What’s Happened to Google?

For some in the tech industry, Google’s reputation for integrity has frayed.

“It seems as if no company, executive, or institution truly understands how to survive and prosper in the internet age. Except Google.” –Jeff Jarvis, What Would Google Do? (2009)

If you had asked members of the tech industry in the mid 2000’s which company most embodied trustworthiness, transparency, integrity, and overall geek-friendly values, you might have received a variety of responses. But one was sure to dominate the rest: Google.

By 2005 or so, Google’s company culture had become famous for, among other things, its disarmingly simple motto: “Don’t be evil.” In context, the statement was a differentiator; it was understood to be a response to the dominant and intractible tech companies which had, over the course of several decades, gradually and unapologetically acquired greater control of our lives with little apparent accountability. Google’s motto has become so ingrained in our cultural consciousness that it even has its own Wikipedia page.

Taken literally, the motto sets a fairly low bar. And for a company of Google’s size and complexity, any attempt to maintain a track record of corporate behavior that’s consistently virtuous is certain to disappoint. But recently, Google has been the subject of several reports which are disturbingly at odds with the company’s values as understood, and which suggest willful attempts to censor its critics with an uncharacteristic sense of impunity.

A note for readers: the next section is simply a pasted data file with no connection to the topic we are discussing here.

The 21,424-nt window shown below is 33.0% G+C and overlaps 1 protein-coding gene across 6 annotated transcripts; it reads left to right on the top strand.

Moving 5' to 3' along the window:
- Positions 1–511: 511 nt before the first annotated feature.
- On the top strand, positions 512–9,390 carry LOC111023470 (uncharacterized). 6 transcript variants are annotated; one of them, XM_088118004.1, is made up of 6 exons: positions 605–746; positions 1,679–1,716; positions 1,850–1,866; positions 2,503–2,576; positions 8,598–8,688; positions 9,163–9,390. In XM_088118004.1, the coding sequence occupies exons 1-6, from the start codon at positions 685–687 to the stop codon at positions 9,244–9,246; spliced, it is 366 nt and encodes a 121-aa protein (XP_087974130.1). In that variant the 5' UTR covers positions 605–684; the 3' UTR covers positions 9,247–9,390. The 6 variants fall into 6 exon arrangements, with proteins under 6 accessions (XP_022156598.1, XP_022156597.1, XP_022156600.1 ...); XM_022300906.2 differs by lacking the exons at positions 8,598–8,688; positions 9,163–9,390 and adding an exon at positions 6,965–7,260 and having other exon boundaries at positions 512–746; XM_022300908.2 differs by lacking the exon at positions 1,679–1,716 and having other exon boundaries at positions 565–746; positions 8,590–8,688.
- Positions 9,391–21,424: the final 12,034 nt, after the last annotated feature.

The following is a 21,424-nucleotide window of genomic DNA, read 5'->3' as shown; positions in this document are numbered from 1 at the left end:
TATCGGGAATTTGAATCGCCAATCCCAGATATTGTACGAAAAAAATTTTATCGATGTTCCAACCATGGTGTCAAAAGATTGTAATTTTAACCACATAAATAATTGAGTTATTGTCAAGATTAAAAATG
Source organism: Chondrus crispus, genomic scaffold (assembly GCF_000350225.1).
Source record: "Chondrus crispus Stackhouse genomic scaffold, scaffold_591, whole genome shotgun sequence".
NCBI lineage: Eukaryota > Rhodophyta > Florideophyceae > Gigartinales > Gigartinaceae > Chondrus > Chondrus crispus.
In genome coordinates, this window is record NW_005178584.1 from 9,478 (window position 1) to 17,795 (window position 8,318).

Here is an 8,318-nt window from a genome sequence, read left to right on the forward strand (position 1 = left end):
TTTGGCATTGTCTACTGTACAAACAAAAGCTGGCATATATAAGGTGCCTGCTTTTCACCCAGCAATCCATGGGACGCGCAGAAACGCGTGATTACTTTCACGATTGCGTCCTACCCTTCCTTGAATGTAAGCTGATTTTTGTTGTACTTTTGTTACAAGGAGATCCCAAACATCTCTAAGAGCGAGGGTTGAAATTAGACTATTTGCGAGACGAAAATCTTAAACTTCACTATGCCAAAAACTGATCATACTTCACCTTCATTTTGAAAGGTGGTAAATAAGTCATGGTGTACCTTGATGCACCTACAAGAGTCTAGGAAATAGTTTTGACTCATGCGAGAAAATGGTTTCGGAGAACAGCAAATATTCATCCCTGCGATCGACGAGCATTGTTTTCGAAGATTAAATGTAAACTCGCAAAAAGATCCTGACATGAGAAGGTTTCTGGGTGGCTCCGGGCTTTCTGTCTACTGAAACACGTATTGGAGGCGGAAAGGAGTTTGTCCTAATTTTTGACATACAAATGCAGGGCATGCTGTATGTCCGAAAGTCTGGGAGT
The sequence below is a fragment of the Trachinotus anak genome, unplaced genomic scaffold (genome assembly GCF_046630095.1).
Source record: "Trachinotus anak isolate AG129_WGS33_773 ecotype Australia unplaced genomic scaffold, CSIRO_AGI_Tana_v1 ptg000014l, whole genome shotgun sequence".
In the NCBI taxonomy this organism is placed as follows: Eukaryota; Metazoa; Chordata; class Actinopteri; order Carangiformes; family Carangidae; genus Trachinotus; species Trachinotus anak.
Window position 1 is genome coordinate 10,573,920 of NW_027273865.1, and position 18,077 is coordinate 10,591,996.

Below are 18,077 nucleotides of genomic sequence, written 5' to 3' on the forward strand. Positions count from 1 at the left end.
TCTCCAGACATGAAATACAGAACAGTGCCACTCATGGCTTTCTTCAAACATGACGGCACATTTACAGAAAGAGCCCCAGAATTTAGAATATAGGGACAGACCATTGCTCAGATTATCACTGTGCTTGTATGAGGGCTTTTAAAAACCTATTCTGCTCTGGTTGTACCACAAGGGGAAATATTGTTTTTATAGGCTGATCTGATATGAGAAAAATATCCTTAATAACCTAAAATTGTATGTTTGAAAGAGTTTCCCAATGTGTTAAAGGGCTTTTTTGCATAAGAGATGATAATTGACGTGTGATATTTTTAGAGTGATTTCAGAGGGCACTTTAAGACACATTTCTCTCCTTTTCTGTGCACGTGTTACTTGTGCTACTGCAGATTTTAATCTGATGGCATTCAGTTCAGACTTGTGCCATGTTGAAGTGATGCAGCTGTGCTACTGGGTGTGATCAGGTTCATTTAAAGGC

For some in the tech industry, Google’s reputation for integrity has frayed.

This recent story by Kashmir Hill, via Gizmodo, portrays Google as a company committed to using its position as the most powerful search engine as leverage to convince publishers to install its marketing products on their websites (in this case, the now-anachronistic “Google Plus” button), under threat of demerits by Google’s search rankings. When Hill wrote a story about this remarkable fact, which she independently confirmed with Google’s own PR team, Google threatened her publisher with a lawsuit, and the article – along with any trace of it in Google’s cache – was removed. Searching for the story yielded no results, apparently having been scrubbed from Google’s own database. (In a response, as justification for its actions, Google claims the article included details which violated an NDA.)

Granted, Hill’s is a five-year-old story which has only recently come to light. But in many ways, the article’s five-year concealment is the real story. How many other companies could have successfully kept something that was actually published, and later removed, under wraps for so long?

In response to Hill’s article, other journalists have come forward with stories of Google engaging in legal threats and other efforts to intimidate in response to critical coverage. Among them is Australian journalist Claire Connelly, who shared a similar experience.